21 June 2017

Living on the Canal du Midi. Of Boat Cranes and Bowthrusters.

Someone asked: So what do you DO all day on a boat? 
My answer - open the wine - and I'll tell you some of the stories so far. 

What I figure is - everyone on a boat is just winging it. 
It's all improvised.
Nothing is really standardized.
That's really cool.

A lot of the liveaboard boats were built a hundred years ago as Dutch transport barges. 
Others were trawlers, or tugs.
Some were custom built last year, to the owner's exact specs.

Each boat is different.
Each problem has to be solved creatively. 
Things go wrong. 
Mistakes have to be fixed, repairs made, ducks rescued. 

Ron and Fiona's boat "The SWAN". Built in 1910. He's French/Scottish, she comes from New Zealand.

Advice is asked - is this painter reliable? Is this port good in winter? 
How did you attach your solar panels? 

Can you use your mooring contract as your address? 
And all answers in France take a lot of time - and documentation.

Totally different style, this boat used to be a rental boat. Now a liveaboard for French couple Patrick and Evelyne.

Here is a recent episode:

AVALON's bowthruster breaks as it comes through the Poilhes bridge. 

To replace it, the boat has to be pulled completely OUT of the water. 
A HUGE crane is needed.
AVALON weighs close to 30 tons.

And: permission forms - in triplicate - are required from the local mayor's office. 

The "Mairie" in Poilhes.
The crane driver and the mechanic speak French.
The boat owners speak German. 
There is a lot of arm waving and I can see that it isn't going well. 

Much to Stan's dismay, I offer to translate.  

The heavy cables are placed.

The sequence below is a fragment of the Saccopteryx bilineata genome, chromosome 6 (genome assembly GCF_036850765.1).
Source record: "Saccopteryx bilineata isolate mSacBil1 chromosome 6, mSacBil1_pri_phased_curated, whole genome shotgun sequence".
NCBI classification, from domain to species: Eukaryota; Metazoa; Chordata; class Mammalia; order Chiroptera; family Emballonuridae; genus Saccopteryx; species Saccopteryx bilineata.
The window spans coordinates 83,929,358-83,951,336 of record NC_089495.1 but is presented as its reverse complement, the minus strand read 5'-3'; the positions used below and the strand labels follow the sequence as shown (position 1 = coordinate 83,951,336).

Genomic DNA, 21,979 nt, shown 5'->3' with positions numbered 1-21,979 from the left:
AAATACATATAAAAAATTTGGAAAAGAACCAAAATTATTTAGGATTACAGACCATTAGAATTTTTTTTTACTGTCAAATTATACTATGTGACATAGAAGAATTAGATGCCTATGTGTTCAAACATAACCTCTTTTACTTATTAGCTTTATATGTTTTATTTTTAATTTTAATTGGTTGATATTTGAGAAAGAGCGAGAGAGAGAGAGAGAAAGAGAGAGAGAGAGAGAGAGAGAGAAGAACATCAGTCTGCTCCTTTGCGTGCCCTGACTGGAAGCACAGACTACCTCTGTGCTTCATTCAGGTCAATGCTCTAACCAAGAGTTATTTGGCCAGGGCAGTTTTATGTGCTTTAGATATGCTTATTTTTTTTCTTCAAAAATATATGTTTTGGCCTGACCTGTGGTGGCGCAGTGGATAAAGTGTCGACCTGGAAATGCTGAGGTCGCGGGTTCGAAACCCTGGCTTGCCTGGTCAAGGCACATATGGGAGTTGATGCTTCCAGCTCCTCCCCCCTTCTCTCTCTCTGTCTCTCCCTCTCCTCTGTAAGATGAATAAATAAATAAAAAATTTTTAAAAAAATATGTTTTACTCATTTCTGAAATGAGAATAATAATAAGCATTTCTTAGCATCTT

The woman in the striped shirt, Petra, is one of the owners.
The guy in the navy shirt is the mechanic.

She and her husband Roland run a B&B on their boat. 
They need to pick up new passengers the next day.  

Cables adjusted.
The boat is hoisted. 

- and - unbelievably - one of the lift cables SNAPS!
 - and the boat is DROPPED - back into the water!

No one is hurt, but everyone is pretty shook up.

And: That created some HUGE waves in the normally quiet canal.
(Our boat is moored just beyond that bridge.)

Naturally, the local working guys gather to discuss the whole procedure. 

On second try, (really about the fifth try.
Second day - new cables, LOTS more weights) it works. 
Yay! Up goes the boat. 

The bow is carefully placed on a makeshift bit of wood and pipe. 
The offending part is replaced and repaired. It only takes about an hour or two.
It was windy - I was worried the boat would swing, but - that's really not my department. 

The propeller for the bowthruster.

Our bowthruster isn't working either, so Stan comes down to have a look.
Early the next morning, I see AVALON cruise by, with Petra waving a good-bye and thank you. 
Who would have thought we'd be spending the weekend like that?

I promised adopted ducks, too, didn't I? 
Well, the ducks' territory is the canal towpath.
They quack up and down it all day long.

Lots of ducklings in spring, but - many don't make it to summer. 

Our friends Ron and Fiona, on The Swan, rescued and adopted an orphan duckling. He likes flies. 
(I now have 2 old yogurt jars labelled "Fresh Flies" and "Not-so-Fresh Flies", thanks to Fiona.)

If you pull out a flyswatter, the duckling will chase it vigorously back and forth. 
If you put the fly swatter away, he jumps onto your feet. 

And: where else would we be invited to a "Waterloo" party?
-Complete with bagpipes, BBQ, hanging panties and a pink bowtie?

So - episodes on the canal. 
Every day is a little different.


  1. All in a day's work, and entertainment! Enjoyed this.

    1. Thanks! Not everyone has a jar labelled "Not so Fresh Flies".